Christ or chaos
This coming Friday Dr. Thomas Droleskey will continue focusing on the glaring differences between the Old Roman Rite observed for centuries and the New Roman Rite that is like a chameleon. While some may think the only difference between the Novus Ordo Mass of Modern Rome and the Traditional Latin Mass of Eternal Rome is no different than preferring one flavor over another, in truth the latter satisfies fully in every way, leaving one satiated in grace, while the former leaves an aftertaste that is foul and sipid, changing tastes constantly to please whatever the careless chefs of this new rite want to put on the liberal menu as Tom explains in part two of Merely a Matter of Preference? For Tom's first part, see Merely a Matter of Preference?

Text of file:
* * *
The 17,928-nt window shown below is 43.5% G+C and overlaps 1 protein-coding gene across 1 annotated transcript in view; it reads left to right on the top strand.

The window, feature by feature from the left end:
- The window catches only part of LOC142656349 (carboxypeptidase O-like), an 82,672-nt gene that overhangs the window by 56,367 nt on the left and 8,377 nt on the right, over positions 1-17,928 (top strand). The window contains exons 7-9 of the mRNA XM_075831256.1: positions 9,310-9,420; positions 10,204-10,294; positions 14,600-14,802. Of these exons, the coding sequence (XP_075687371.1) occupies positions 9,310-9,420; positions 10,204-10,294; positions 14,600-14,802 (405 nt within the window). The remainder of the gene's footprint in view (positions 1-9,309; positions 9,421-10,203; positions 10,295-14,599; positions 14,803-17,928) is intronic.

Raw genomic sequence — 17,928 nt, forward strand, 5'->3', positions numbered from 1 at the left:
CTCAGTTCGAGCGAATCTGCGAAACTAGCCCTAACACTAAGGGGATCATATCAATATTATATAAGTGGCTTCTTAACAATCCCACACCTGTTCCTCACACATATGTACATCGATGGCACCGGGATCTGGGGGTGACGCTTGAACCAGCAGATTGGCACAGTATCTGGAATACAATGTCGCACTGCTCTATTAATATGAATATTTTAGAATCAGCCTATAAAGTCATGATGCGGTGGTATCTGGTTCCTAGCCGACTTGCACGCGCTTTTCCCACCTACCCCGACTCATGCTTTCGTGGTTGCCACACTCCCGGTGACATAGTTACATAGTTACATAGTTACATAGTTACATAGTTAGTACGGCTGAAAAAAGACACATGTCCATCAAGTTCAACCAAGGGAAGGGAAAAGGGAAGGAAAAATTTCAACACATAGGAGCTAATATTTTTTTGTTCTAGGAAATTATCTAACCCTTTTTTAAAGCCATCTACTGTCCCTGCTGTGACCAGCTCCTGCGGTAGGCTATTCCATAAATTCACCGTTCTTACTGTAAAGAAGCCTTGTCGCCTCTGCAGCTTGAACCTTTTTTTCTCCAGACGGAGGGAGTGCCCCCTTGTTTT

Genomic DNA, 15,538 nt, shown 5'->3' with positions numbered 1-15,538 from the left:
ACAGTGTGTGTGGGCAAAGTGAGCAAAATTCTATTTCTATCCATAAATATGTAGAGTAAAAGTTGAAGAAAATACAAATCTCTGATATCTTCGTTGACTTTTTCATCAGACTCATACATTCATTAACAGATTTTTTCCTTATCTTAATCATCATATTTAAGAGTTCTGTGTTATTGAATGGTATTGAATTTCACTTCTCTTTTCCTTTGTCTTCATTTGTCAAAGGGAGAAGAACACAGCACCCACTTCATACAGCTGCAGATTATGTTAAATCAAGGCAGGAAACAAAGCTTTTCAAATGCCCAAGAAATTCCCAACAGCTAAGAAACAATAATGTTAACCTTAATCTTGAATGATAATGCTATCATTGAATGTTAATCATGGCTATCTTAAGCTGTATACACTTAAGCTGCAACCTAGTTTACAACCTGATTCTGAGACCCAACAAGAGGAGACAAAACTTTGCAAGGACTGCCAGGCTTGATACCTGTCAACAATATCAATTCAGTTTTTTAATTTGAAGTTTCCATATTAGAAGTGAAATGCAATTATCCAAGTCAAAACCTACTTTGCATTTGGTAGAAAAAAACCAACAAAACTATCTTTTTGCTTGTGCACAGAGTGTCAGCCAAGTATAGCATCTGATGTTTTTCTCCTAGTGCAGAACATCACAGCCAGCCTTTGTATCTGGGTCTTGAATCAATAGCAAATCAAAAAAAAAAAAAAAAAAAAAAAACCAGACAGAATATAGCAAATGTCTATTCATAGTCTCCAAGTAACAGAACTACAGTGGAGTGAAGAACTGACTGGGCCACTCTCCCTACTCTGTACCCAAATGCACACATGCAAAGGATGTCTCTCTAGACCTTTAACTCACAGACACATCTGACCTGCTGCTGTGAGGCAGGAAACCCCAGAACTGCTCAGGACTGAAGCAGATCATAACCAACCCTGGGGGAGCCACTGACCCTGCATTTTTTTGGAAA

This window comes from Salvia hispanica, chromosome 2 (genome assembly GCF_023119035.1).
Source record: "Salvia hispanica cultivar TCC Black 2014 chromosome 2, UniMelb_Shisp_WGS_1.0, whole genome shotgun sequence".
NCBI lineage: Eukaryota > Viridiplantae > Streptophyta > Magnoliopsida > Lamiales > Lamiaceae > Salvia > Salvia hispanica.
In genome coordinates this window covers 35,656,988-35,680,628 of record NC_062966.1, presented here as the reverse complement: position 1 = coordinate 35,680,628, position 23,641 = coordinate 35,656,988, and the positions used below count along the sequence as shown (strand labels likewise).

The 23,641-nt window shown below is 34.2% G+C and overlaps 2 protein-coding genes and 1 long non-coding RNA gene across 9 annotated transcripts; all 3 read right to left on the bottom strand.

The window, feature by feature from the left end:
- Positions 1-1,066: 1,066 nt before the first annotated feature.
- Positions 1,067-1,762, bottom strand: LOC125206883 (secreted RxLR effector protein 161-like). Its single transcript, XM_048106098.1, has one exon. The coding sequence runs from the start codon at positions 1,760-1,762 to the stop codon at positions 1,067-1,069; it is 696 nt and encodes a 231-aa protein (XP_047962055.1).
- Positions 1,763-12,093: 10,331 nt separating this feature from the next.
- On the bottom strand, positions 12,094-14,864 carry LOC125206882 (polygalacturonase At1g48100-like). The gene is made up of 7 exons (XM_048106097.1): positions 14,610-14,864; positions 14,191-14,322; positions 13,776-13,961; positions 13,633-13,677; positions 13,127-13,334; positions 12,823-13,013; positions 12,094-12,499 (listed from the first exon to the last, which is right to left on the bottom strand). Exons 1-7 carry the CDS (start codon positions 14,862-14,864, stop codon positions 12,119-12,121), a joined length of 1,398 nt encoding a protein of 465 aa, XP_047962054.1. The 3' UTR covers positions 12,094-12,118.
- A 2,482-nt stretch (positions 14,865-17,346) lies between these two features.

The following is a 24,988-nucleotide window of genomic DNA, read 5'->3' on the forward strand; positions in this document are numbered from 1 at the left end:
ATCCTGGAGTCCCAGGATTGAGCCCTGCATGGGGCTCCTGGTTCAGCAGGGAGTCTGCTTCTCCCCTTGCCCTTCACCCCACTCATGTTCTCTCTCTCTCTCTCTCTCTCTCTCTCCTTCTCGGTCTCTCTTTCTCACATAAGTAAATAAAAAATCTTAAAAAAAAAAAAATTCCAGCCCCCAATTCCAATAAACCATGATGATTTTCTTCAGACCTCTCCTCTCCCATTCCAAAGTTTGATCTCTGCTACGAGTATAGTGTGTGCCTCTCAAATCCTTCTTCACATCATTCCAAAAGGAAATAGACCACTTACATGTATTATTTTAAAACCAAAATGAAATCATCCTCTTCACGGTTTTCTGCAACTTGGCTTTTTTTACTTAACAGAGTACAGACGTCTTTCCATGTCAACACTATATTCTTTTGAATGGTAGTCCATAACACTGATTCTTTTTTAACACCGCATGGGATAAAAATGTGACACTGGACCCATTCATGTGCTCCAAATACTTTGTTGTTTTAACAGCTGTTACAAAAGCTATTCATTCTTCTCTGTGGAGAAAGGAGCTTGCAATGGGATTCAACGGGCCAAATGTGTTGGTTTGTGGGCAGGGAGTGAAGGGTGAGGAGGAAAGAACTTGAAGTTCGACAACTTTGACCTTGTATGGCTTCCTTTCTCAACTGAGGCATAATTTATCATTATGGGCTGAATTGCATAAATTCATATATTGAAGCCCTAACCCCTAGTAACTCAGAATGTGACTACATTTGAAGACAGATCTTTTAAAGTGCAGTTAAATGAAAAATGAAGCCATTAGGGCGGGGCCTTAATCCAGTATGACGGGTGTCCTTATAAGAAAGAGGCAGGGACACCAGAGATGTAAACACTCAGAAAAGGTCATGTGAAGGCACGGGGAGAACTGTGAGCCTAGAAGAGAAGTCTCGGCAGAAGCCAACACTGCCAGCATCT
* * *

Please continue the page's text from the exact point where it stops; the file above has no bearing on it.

On Friday Mario Derksen continues his series on "Vatican II and the Gospel of
Man" as he meticulously peels off the skin-deep layers of rhetoric, exposing the tightening muscles of modernism that seek to squeeze the bones of doctrine. This prevents the living organs of Truth and Tradition from fully being able to function, thus allowing the cancer of humanism to penetrate the pores of the Mystical Body of Christ. Mario will illustrate the ambiguities that mark the post-conciliar church, specifically the pontificate of John Paul II in showing how difficult modern Rome has made it for Catholics to know their faith in what would seem to be a deliberate attempt to cloak the teachings of the Church in mystery and hide them under a cloud of nearly impenetrable gobbledygook as Mario will explain Friday in part five with his column The Razzmatazz of the Post-Conciliar Church For part four of Mario's series, see Actions Speak Louder Than Words.
The Fatima FILE